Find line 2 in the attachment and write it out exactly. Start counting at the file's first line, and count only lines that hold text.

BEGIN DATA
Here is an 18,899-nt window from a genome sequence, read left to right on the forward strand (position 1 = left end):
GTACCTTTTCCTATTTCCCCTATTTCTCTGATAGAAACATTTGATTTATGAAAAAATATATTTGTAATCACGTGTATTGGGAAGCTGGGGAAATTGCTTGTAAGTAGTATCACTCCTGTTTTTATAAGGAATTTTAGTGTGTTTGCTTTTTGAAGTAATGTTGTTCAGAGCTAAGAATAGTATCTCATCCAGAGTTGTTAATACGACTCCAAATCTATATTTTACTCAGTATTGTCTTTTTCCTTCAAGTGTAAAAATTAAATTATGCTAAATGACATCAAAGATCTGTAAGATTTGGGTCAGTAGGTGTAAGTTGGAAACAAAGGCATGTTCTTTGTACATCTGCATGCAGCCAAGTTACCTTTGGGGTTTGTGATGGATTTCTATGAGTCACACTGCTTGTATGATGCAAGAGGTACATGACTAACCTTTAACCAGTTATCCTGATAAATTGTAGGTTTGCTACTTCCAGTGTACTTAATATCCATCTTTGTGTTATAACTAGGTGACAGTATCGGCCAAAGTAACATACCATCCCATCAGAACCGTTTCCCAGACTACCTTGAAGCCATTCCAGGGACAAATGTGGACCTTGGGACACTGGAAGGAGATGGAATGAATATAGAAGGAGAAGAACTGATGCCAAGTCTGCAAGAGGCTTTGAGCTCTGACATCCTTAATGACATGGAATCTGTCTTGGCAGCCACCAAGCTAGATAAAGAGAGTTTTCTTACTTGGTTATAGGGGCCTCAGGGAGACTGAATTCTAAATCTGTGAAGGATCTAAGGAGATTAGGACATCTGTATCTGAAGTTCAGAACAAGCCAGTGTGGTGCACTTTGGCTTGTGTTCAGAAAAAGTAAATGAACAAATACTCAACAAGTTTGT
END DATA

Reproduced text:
GTACCTTTTCCTATTTCCCCTATTTCTCTGATAGAAACATTTGATTTATGAAAAAATATATTTGTAATCACGTGTATTGGGAAGCTGGGGAAATTGCTTGTAAGTAGTATCACTCCTGTTTTTATAAGGAATTTTAGTGTGTTTGCTTTTTGAAGTAATGTTGTTCAGAGCTAAGAATAGTATCTCATCCAGAGTTGTTAATACGACTCCAAATCTATATTTTACTCAGTATTGTCTTTTTCCTTCAAGTGTAAAAATTAAATTATGCTAAATGACATCAAAGATCTGTAAGATTTGGGTCAGTAGGTGTAAGTTGGAAACAAAGGCATGTTCTTTGTACATCTGCATGCAGCCAAGTTACCTTTGGGGTTTGTGATGGATTTCTATGAGTCACACTGCTTGTATGATGCAAGAGGTACATGACTAACCTTTAACCAGTTATCCTGATAAATTGTAGGTTTGCTACTTCCAGTGTACTTAATATCCATCTTTGTGTTATAACTAGGTGACAGTATCGGCCAAAGTAACATACCATCCCATCAGAACCGTTTCCCAGACTACCTTGAAGCCATTCCAGGGACAAATGTGGACCTTGGGACACTGGAAGGAGATGGAATGAATATAGAAGGAGAAGAACTGATGCCAAGTCTGCAAGAGGCTTTGAGCTCTGACATCCTTAATGACATGGAATCTGTCTTGGCAGCCACCAAGCTAGATAAAGAGAGTTTTCTTACTTGGTTATAGGGGCCTCAGGGAGACTGAATTCTAAATCTGTGAAGGATCTAAGGAGATTAGGACATCTGTATCTGAAGTTCAGAACAAGCCAGTGTGGTGCACTTTGGCTTGTGTTCAGAAAAAGTAAATGAACAAATACTCAACAAGTTTGT